Many people forget that insurance is always a bet.  You bet that your car, house, or appliance will sustain damage requiring a repair, and the insurance company bets that it won't, and like a casino, it pads the odds a little to ensure a tidy profit.

The first rule of insurance is that, on average, the insurer always wins.  If they didn't, they couldn't be in the business for long.  Therefore, it only makes sense to insure what you cannot afford to replace when something bad happens or what you have reason to believe will be damaged at a rate much higher than average.

Cars and home insurance fall into the first category–so do health and life insurance.  If your car was totaled tomorrow, would you be able to write a check for a new one? Few people could.  Mortgages require adequate home insurance, but you would be foolish to forgo it even if you own your home outright.  Catastrophic health crises can bankrupt all but the mega-rich, and few families can easily weather the loss of a major earner.

But many families have policies on a dozen or more other objects around the house in the form of extended warranties, optional insurance, and service contracts.  I know families who have paid for extra protection on their game systems, Blu-Ray players, cameras, washing machines, air conditioners, printers, water heaters, cell phones, hard drives, yard equipment, computers, washing machines and dryers, dishwashers, Kindles, iPods, and so much more.

When one of these things breaks, they pat themselves on the back because they have to pay little or nothing for repairs.  This makes them more likely to choose the extra coverage option next time they make a purchase.  What they don't remember is all the times they never use their coverage—all the times they essentially throw their money away.  Every single time I've done a back-of-the-napkin calculation, I’ve found that the family has lost money on the total number of objects for which they carry plans, often to the tune of hundreds of dollars. It's a phenomenon called a frequency illusion, and companies from Sears to Home Depot to Best Buy rely on it when padding their bottom line with these extremely lucrative products.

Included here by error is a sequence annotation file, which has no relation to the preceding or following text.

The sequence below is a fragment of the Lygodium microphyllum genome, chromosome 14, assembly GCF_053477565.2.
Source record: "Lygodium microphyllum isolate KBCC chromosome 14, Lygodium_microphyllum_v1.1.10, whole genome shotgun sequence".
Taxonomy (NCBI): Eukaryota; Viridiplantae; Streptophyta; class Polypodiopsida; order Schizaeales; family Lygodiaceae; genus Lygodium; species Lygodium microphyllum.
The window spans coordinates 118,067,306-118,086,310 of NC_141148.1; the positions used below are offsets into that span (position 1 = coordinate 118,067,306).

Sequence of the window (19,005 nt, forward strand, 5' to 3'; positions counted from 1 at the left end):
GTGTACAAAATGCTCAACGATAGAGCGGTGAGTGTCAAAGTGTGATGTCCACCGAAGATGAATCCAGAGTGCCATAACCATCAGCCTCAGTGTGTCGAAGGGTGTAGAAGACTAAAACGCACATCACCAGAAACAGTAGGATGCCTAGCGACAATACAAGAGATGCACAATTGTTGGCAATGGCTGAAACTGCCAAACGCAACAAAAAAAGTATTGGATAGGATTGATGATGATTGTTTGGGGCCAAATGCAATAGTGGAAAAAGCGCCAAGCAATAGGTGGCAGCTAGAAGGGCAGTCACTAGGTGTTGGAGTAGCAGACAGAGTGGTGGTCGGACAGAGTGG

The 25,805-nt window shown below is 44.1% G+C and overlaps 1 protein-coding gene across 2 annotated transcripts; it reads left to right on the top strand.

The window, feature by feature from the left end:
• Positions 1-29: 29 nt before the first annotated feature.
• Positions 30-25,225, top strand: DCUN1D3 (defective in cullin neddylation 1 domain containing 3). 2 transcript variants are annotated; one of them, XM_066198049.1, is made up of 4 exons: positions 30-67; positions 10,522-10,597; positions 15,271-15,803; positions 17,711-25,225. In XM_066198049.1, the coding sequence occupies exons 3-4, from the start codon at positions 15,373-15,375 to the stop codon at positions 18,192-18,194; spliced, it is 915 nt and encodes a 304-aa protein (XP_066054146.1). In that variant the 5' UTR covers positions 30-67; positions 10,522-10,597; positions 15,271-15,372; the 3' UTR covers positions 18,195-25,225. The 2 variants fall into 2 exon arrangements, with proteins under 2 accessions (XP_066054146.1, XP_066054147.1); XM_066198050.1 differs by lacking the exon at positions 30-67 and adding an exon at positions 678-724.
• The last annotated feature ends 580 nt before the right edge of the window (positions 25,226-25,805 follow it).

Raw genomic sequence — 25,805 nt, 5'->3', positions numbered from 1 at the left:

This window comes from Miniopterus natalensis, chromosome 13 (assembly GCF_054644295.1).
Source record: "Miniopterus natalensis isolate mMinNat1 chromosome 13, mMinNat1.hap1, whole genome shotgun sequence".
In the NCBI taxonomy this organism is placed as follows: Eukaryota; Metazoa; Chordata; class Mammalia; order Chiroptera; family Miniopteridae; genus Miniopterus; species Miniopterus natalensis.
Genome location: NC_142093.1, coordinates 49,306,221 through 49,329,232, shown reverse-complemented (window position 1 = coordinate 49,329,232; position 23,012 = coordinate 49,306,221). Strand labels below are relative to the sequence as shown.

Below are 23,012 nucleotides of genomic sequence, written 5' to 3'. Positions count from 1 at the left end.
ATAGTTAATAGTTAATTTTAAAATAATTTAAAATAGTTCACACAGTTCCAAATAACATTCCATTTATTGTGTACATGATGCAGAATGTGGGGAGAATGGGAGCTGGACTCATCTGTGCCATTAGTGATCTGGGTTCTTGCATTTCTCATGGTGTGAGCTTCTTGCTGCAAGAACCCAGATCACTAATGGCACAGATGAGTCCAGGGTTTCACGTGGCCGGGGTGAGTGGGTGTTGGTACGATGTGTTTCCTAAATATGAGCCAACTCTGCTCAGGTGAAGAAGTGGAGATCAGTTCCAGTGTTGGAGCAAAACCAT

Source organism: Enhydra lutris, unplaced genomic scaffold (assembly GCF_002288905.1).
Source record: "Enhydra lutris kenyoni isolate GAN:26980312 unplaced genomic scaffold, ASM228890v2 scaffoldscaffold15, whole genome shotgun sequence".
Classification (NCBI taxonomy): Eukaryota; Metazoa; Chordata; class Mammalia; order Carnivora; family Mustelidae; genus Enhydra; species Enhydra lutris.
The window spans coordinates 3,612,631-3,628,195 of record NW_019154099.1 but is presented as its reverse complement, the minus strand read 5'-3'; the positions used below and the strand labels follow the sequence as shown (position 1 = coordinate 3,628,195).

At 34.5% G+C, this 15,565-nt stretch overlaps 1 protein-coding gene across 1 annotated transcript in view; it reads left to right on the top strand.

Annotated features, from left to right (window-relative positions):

So what, other than the big four—car, house, health, and life–should you insure?

Well, it depends on who you are.  If the likelihood of something breaking is unusually high, and the cost of the coverage is a reasonable fraction of the total price, insurance is worth it.

I'm clumsy, so my laptop falls into this category.  I've had to send it off for substantial repairs once a year, on average.  (A battery replacement plan, on the other hand, is just a way to charge you more for a predictable expense.)  If you are exceptionally hard on your cell phone or camera, it may be a good idea to purchase an extended warranty.  For many parents, insuring a child's expensive musical instrument can be a good idea, especially if your child is particularly forgetful or accident-prone.  I have personally had horrible luck with printers, and though I believe my children are primarily responsible (one printer, at least, was done to death by Cheerios), I will be buying an extended warranty with my next purchase.

But if the object is not likely to be dropped, kicked, or otherwise accidentally mangled, you are sure to be on the losing end of the insurance game in the long run.  After all, the first rule of insurance is that, on average, the insurers always win.

Let's keep the winning on our side—and the money in our pockets.  And happy savings!

What do you have insured?!

This has been a guest post by Genevieve from Bowie, MD
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